May 21, 2018

Nominalizations

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"The walking of the dog is an activity that Naomi enjoys."

What's wrong with this sentence? Grammatically, nothing. Yet it's still bad writing because it turns an action, walking the dog, into an abstraction represented by a noun. Most of the time, verbs are more interesting as actions than they are in noun forms, known as nominalizations. Here's what you need to know.

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May 14, 2018

Semicolons in Series

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Most of the time, semicolons are a obnoxious. But sometimes they're indispensable. When you have no choice but to list unwieldy items in the same sentence, that's when semicolons are your friend. Here's how to use them right.

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May 7, 2018

Know Your Dictionary

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“Must you say “I have gotten” or can you say “I have got”? Is it “She hanged the picture on the wall” or “She hung the picture on the wall”? Why can you turn smart into smarter but you can’t turn intelligent into intelligenter. How many hyphens are in the sentence “A water skier water-skis on water skis”? (Spoiler: It’s not three.) What’s the plural of “medium”? When you need a pickup truck to pick up something, are both instances of pickup written the same way? Should there be a hyphen in “communitywide” The answers to all these seemingly baffling questions and more are in your dictionary. Here’s how to find them.

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April 30, 2018

Some Easily Confused Words

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Easily confused words come in two varieties: basic and advanced. The basic ones — terms like affect and effect and site, sight, and cite, and alter and altar — you're more likely to know. But it's more embarrassing if you don't.

Here are some easily confused words worth a quick refresher.

 

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April 23, 2018

Proofreading Tips and Strategies

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Everyone makes mistakes. Even people who know better. No matter how much you know about language, you're never immune from typos. Here are some strategies for proofreading to help you catch every one.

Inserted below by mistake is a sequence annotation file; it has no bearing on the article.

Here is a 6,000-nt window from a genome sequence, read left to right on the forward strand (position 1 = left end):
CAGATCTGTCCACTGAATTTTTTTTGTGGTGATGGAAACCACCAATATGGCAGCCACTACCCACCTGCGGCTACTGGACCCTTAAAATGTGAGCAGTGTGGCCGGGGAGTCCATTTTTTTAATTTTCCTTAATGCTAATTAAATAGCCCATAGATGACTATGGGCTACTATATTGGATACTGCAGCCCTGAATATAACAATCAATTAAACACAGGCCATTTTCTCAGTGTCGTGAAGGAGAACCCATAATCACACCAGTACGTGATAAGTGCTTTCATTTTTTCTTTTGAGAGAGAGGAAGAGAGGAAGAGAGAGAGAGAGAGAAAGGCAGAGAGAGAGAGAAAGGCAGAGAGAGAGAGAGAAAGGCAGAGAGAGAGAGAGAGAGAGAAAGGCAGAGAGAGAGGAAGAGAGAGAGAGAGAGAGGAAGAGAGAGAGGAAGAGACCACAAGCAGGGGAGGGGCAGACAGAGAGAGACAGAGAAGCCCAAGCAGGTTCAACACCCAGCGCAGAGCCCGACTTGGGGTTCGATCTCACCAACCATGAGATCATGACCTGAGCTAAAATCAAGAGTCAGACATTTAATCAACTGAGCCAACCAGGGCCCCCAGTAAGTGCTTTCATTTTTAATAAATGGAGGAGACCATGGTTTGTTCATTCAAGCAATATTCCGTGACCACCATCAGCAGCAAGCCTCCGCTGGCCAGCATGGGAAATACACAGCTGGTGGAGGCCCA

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April 16, 2018

Could Care Less

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There are two kinds of people in the world: people who say could care less and people driven nuts that the other folks aren't saying couldn't care less. Both can benefit from an overview of the topic.

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April 9, 2018

Home In On vs Home In On

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The original expression is "to home in on," a reference to homing pigeons. But "to hone in on" has become widely used, too, perhaps because "to hone," meaning to sharpen or refine, seems similar to the idea of homing in on something. Technically, you can use either. But "home in on" is considered proper form. Here's the full story.

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April 2, 2018

Do You Know About the En Dash?

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A hyphen is a short mark that connects words, as in a "good-looking car." An em dash, which most people think of as a dash, separates thoughts and indicates a change of sentence structure — this is an example. But there's also something called an en dash, which is longer than a hyphen but shorter than an em dash.  It's nonexistent in AP style but an important part of Chicago style, where it works like a comma on steroids, connecting things like numbers with prefixes, as in pre–1950. Here's what you need to know.

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March 26, 2018

Copular Verbs and Their Complements

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Grammatically speaking, what's the difference between Joe saw the CEO and Joe is the CEO? Here's a hint: That difference is also reflected in He sings badly and She feels bad.

If you don't know about copular verbs, also called linking verbs, you should. These verbs of being, seeming, becoming, appearing, or the five senses refer back to the subject. And because the subject is a noun phrase, these copular verbs are followed by an adjective instead of an adverb, which is why Ice cream tastes good and not well. Here's a more thorough explanation. 

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March 19, 2018

Indirect Objects and Indirect Object Pronouns

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What's the difference between: I sent a letter to Joe and I sent Joe a letter?

They mean the same thing. Yet the first example has a prepositional phrase, "to Joe," that's replaced in the second example with something called an indirect object. Here's everything you need to know about indirect objects.

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